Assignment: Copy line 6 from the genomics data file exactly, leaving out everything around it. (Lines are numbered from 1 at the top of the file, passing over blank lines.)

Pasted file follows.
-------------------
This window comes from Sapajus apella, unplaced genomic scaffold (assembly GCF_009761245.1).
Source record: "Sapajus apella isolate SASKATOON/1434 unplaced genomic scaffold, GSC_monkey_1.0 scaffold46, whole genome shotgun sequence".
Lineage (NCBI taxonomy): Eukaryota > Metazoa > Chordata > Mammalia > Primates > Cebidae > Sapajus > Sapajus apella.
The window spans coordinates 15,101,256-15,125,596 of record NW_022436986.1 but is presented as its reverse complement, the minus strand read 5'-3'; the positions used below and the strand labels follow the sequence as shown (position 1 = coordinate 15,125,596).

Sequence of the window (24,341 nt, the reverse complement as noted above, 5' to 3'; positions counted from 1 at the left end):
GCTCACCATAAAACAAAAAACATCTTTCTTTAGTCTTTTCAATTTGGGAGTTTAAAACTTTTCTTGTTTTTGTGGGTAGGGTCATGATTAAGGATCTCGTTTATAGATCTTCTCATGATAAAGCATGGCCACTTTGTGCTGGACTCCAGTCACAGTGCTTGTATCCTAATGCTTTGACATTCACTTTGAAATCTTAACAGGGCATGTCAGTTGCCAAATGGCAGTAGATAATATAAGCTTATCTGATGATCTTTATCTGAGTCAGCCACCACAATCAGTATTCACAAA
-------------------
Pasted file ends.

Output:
GCTCACCATAAAACAAAAAACATCTTTCTTTAGTCTTTTCAATTTGGGAGTTTAAAACTTTTCTTGTTTTTGTGGGTAGGGTCATGATTAAGGATCTCGTTTATAGATCTTCTCATGATAAAGCATGGCCACTTTGTGCTGGACTCCAGTCACAGTGCTTGTATCCTAATGCTTTGACATTCACTTTGAAATCTTAACAGGGCATGTCAGTTGCCAAATGGCAGTAGATAATATAAGCTTATCTGATGATCTTTATCTGAGTCAGCCACCACAATCAGTATTCACAAA